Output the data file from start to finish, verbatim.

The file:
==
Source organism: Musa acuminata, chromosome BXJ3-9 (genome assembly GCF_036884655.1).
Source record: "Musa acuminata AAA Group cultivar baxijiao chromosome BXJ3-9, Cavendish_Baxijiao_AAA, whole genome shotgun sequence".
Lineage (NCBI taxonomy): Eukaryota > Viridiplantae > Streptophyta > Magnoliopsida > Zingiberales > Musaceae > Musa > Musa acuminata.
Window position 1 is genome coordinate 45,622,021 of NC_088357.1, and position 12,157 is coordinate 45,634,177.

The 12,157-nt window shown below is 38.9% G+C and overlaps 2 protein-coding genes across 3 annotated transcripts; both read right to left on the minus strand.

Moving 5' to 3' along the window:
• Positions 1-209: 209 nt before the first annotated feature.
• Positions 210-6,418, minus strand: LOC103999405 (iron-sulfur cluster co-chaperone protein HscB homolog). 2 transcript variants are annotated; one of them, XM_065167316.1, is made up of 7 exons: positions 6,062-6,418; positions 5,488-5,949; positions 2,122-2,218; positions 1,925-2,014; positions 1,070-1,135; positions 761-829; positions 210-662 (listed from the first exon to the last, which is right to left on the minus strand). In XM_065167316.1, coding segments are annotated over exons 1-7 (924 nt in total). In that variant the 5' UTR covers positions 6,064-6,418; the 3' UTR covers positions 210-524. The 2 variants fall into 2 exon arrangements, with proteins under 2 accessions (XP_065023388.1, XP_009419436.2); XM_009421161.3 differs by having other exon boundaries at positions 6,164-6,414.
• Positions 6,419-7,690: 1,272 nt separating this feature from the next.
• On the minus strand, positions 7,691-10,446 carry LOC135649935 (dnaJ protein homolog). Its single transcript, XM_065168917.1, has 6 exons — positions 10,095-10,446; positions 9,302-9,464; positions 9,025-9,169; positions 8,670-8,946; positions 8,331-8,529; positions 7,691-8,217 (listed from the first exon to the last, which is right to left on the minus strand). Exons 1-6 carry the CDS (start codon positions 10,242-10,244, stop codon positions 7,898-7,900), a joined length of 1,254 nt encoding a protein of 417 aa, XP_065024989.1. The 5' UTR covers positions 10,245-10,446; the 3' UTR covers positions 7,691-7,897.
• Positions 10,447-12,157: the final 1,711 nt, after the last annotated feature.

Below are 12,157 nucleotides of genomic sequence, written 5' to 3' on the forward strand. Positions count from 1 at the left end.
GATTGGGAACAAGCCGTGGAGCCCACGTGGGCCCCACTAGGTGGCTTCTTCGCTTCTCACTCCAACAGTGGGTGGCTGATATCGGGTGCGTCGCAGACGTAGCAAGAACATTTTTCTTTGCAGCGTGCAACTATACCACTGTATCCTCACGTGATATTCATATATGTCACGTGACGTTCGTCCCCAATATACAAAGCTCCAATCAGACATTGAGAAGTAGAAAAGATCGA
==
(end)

Source organism: Musa acuminata, chromosome BXJ3-9 (genome assembly GCF_036884655.1).
Source record: "Musa acuminata AAA Group cultivar baxijiao chromosome BXJ3-9, Cavendish_Baxijiao_AAA, whole genome shotgun sequence".
Lineage (NCBI taxonomy): Eukaryota > Viridiplantae > Streptophyta > Magnoliopsida > Zingiberales > Musaceae > Musa > Musa acuminata.
Window position 1 is genome coordinate 45,622,021 of NC_088357.1, and position 12,157 is coordinate 45,634,177.

The 12,157-nt window shown below is 38.9% G+C and overlaps 2 protein-coding genes across 3 annotated transcripts; both read right to left on the minus strand.

Moving 5' to 3' along the window:
• Positions 1-209: 209 nt before the first annotated feature.
• Positions 210-6,418, minus strand: LOC103999405 (iron-sulfur cluster co-chaperone protein HscB homolog). 2 transcript variants are annotated; one of them, XM_065167316.1, is made up of 7 exons: positions 6,062-6,418; positions 5,488-5,949; positions 2,122-2,218; positions 1,925-2,014; positions 1,070-1,135; positions 761-829; positions 210-662 (listed from the first exon to the last, which is right to left on the minus strand). In XM_065167316.1, coding segments are annotated over exons 1-7 (924 nt in total). In that variant the 5' UTR covers positions 6,064-6,418; the 3' UTR covers positions 210-524. The 2 variants fall into 2 exon arrangements, with proteins under 2 accessions (XP_065023388.1, XP_009419436.2); XM_009421161.3 differs by having other exon boundaries at positions 6,164-6,414.
• Positions 6,419-7,690: 1,272 nt separating this feature from the next.
• On the minus strand, positions 7,691-10,446 carry LOC135649935 (dnaJ protein homolog). Its single transcript, XM_065168917.1, has 6 exons — positions 10,095-10,446; positions 9,302-9,464; positions 9,025-9,169; positions 8,670-8,946; positions 8,331-8,529; positions 7,691-8,217 (listed from the first exon to the last, which is right to left on the minus strand). Exons 1-6 carry the CDS (start codon positions 10,242-10,244, stop codon positions 7,898-7,900), a joined length of 1,254 nt encoding a protein of 417 aa, XP_065024989.1. The 5' UTR covers positions 10,245-10,446; the 3' UTR covers positions 7,691-7,897.
• Positions 10,447-12,157: the final 1,711 nt, after the last annotated feature.

Below are 12,157 nucleotides of genomic sequence, written 5' to 3' on the forward strand. Positions count from 1 at the left end.
GATTGGGAACAAGCCGTGGAGCCCACGTGGGCCCCACTAGGTGGCTTCTTCGCTTCTCACTCCAACAGTGGGTGGCTGATATCGGGTGCGTCGCAGACGTAGCAAGAACATTTTTCTTTGCAGCGTGCAACTATACCACTGTATCCTCACGTGATATTCATATATGTCACGTGACGTTCGTCCCCAATATACAAAGCTCCAATCAGACATTGAGAAGTAGAAAAGATCGA